RPPTL Section offers pro bono housing assistance

first_imgRPPTL Section offers pro bono housing assistance RPPTL Section offers pro bono housing assistance Jan Pudlow Associate Editor Construction on a low-income housing development in rural Gadsden County is complete, but there’s a major glitch in getting hooked up to the city sewer system. What to do?Get a lawyer. Quick. In a new partnership between The Florida Bar Real Property, Probate and Trust Law Section and the Florida Housing Coalition, Tallahassee lawyer Bruce Wiener has been drafted to deliver free legal services to work out that snafu so people can live in that much needed low-income housing.“It’s the first case, and Bruce was willing to volunteer,” said Drew O’Malley, chair of the RPPTL Pro Bono Committee and president-elect of The Florida Bar Foundation.He’s hoping to find a lot more lawyers like Wiener who know something about real estate transactions and development procedures and are willing to join in the statewide pro bono effort.The idea, O’Malley said, evolved from a successful program of the Bay Area Legal Services, called Community Counsel, run by Marilyn Kershner.“I wish I could claim credit for it,” said O’Malley, who knows a good thing when he sees it and is working to emulate the program statewide.“We want to match transactional attorneys, real estate and corporate, with qualifying nonprofit organizations that build or renovate affordable low-income housing,” O’Malley said.“The Florida Housing Coalition, an umbrella group of all nonprofit low-income housing providers in Florida, would refer members who don’t have sufficient funds to pay substantial legal fees,” O’Malley said.“And the RPPTL section will solicit and maintain a statewide panel of volunteer attorneys who are prepared to advise the housing coalition referrals on such issues as purchases, sales, financing, construction, zoning, permitting — anything that relates to housing.”Don’t be scared off by the thought of dealing with government funding issues, O’Malley advises. The Florida Housing Coalition has technical assistance advisors to help with that.In most pro bono work, there’s not much call for lawyers who can negotiate and close transactions and loans, O’Malley said. This project will give real estate lawyers an opportunity to participate in important pro bono work.“The law has been very good to me on a professional and personal basis, and it’s my way of giving something back to the profession, and, in particular, to people who can’t afford to retain most of us,” O’Malley said.“There is just a huge need for affordable housing, particularly in Florida. This is an opportunity for people to pay something back and meet a need that is currently going virtually unmet.”At the Florida Housing Coalition, Executive Director Rob Ippolito sees the need for free legal help for its 4,000 members.“A big challenge — whenever you do a housing development, whether it’s rental or single family — is the cash-strapped small, nonprofit developer typically doesn’t have capital to put together a project, for what we call the predevelopment costs,” Ippolito said. “Before you actually start moving the dirt, there is a lot of work: finding the property, title issues. Let’s say they find the perfect piece of property, but need a zoning change. Or issues like needing a holding pond and what that holding pond should look like.”At the root of it all, Ippolito said, is the very real need for affordable housing. Though it is not advisable for people to pay more than 30 percent of their income for either rent or a mortgage, Ippolito said, “a lot of people, particularly lower-income and moderate-income, pay upwards of 50 percent of their gross income.. . We’re hearing more and more about the housing crisis. The median incomes around the country are not increasing at the same rate of appreciation of homes and property. There is a mismatch right now.”As most incomes increase 2.5 to 3 percent per year, Ippolito said, property values are increasing at 8 percent in North Florida, and as high as 12 percent in South Florida.Statistics released September 18 by the National Low Income Housing Coalition revealed the following:• In Florida, an extremely low income household (earning $15,730 — 30 percent of the area median income of $52,434) can afford monthly rent of no more than $393, while the fair market rent for a two-bedroom unit is $727.• A minimum wage earner ($5.15 an hour) can afford monthly rent of no more than $164, while the fair market rent for a one-bedroom unit is $593.• In Florida, a worker earning the minimum wage must work 109 hours a week in order to afford a two-bedroom unit at the area’s fair market rent.• The “Housing Wage” in Florida is $13.98. This is the amount a full-time (40 hours per week) worker must earn per hour in order to afford a two-bedroom unit at the area’s fair market rent. This is 271 percent of the minimum wage. Between 2001 and 2002, the two bedroom housing wage increased by 4.71 percent.“If people are real low-income, they double up and live with two families, or live with cousins. That’s how people keep housing affordable,” Ippolito said.“I was hearing yesterday that in Delray Beach, the city is trying to assist developers with incentives to build homes in the $130,000 to $200,000 range. What I found interesting is what I would consider middle-income housing is now on the radar screen of local government, that housing even for middle-income people is not affordable.”The Florida Housing Coalition welcomes the partnership with the RPPTL pro bono lawyers, Ippolito said.“I’ve talked to a lot of my staff about it who work individually with these nonprofits around the state. We really feel that if the match is made correctly, they really can help these nonprofits get through this predevelopment process. It’s a challenge for a lot of them, and they don’t have the capital a lot of large developers have.”The small developers targeting the lowest income levels, especially, need to keep costs down, he said.“Let’s face it: Development these days is complicated. That’s not necessarily a bad thing. We want to make sure development is done in the right way,” Ippolito said. “There’s a place for attorneys, if we can do it in a way to keep those costs down, to get through the predevelopment process. Ideally, what it gets to is the cost of the housing. The goal is you want the person living in that housing not to pay more than 30 percent of income on rent or housing, so they can pay for child care and the things we take for granted.”If you are an attorney interested in participating in this new RPPTL pro bono project, call Drew O’Malley at (813) 250-0577 or Chris Ryan at (813) 639-9594. October 1, 2002 Associate Editor Regular Newslast_img read more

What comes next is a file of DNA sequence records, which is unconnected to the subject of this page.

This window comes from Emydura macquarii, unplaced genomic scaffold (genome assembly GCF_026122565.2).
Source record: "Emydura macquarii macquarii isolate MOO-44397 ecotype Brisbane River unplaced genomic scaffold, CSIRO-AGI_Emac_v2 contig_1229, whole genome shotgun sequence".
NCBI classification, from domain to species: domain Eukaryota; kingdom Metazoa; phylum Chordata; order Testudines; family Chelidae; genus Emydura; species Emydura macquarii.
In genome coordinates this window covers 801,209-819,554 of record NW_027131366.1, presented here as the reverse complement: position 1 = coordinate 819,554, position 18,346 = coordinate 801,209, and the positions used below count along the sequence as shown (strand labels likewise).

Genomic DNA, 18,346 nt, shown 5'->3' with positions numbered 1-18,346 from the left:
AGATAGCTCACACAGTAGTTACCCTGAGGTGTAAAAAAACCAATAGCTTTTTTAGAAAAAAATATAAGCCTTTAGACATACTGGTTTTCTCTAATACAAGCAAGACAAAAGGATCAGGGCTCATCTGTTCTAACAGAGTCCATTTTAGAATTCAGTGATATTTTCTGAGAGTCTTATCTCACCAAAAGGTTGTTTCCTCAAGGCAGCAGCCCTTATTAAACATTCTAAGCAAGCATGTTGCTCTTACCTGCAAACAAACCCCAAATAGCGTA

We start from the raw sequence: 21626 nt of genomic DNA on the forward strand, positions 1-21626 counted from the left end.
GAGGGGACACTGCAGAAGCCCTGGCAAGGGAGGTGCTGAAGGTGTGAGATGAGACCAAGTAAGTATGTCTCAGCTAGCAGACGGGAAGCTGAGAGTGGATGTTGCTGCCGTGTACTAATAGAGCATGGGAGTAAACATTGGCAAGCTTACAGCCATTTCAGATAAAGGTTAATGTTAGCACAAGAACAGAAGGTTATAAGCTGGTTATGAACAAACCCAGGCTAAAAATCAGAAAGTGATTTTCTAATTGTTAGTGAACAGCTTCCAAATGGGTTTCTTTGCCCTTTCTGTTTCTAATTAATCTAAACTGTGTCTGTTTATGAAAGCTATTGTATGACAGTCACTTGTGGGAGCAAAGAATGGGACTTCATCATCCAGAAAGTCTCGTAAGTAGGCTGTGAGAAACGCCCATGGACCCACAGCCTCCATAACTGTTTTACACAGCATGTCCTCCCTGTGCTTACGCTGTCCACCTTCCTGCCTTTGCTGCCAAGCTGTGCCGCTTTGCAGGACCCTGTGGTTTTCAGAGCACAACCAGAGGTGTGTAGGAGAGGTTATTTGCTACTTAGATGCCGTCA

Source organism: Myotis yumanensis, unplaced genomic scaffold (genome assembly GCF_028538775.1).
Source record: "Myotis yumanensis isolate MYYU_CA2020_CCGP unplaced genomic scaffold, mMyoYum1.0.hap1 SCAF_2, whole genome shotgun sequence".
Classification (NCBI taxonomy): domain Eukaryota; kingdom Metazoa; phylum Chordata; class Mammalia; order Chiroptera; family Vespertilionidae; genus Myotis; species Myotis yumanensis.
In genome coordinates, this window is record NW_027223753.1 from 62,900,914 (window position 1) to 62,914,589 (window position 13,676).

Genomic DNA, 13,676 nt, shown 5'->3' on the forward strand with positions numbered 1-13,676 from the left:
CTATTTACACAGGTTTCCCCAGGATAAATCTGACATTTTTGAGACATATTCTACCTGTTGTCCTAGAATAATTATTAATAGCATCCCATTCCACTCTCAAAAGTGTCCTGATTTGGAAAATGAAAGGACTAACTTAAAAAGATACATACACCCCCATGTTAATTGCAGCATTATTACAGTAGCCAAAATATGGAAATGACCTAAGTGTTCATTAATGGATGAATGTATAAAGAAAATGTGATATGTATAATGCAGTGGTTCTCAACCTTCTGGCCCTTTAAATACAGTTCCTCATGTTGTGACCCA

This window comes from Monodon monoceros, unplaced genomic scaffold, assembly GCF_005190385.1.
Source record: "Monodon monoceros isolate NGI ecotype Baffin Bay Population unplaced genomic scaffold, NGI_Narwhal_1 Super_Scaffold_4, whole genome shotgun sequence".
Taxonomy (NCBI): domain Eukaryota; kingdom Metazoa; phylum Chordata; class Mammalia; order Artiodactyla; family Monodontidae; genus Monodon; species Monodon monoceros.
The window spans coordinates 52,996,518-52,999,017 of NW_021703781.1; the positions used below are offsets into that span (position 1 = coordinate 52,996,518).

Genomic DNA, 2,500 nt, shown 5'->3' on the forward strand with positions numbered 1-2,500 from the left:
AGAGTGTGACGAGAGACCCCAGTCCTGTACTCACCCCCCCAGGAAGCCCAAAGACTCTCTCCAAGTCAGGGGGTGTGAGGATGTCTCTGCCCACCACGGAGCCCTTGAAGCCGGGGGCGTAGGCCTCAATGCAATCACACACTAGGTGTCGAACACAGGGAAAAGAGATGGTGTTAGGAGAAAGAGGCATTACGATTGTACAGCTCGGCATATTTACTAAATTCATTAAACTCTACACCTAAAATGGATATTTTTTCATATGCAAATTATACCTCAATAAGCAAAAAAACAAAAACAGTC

Debating the Redefinition of Marriage

first_imgWe had the opportunity this morning on TVNZ’s Breakfast programme to debate the redefinition of marriage. You can watch the debate by clicking the image below.We have had lots of supportive feedback, including many comments about the facial gestures going on behind me which I was unaware of! But it’s important for our campaign to show respect and humility at all times. (I had the opportunity afterwards to congratulate Tamiti Coffey on his good work hosting NZ’s Got Talent.)Thank you for your messages of support. We do appreciate the words of encouragement in the midst of a difficult battle.If you would like to support our Campaign to Protect Marriage, please click HERElast_img